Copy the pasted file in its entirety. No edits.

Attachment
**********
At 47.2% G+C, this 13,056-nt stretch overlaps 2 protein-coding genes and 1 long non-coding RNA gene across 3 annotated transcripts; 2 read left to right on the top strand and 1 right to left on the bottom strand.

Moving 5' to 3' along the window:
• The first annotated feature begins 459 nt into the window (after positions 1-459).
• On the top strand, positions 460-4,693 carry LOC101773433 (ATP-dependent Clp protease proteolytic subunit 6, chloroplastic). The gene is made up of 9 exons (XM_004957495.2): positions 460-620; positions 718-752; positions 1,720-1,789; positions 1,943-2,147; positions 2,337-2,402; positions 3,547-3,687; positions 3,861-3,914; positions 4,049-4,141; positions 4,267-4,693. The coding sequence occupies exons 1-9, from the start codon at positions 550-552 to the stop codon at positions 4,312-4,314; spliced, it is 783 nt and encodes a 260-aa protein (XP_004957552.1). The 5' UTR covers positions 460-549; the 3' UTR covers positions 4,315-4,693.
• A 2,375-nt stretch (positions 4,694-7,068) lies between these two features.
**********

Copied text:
At 47.2% G+C, this 13,056-nt stretch overlaps 2 protein-coding genes and 1 long non-coding RNA gene across 3 annotated transcripts; 2 read left to right on the top strand and 1 right to left on the bottom strand.

Moving 5' to 3' along the window:
• The first annotated feature begins 459 nt into the window (after positions 1-459).
• On the top strand, positions 460-4,693 carry LOC101773433 (ATP-dependent Clp protease proteolytic subunit 6, chloroplastic). The gene is made up of 9 exons (XM_004957495.2): positions 460-620; positions 718-752; positions 1,720-1,789; positions 1,943-2,147; positions 2,337-2,402; positions 3,547-3,687; positions 3,861-3,914; positions 4,049-4,141; positions 4,267-4,693. The coding sequence occupies exons 1-9, from the start codon at positions 550-552 to the stop codon at positions 4,312-4,314; spliced, it is 783 nt and encodes a 260-aa protein (XP_004957552.1). The 5' UTR covers positions 460-549; the 3' UTR covers positions 4,315-4,693.
• A 2,375-nt stretch (positions 4,694-7,068) lies between these two features.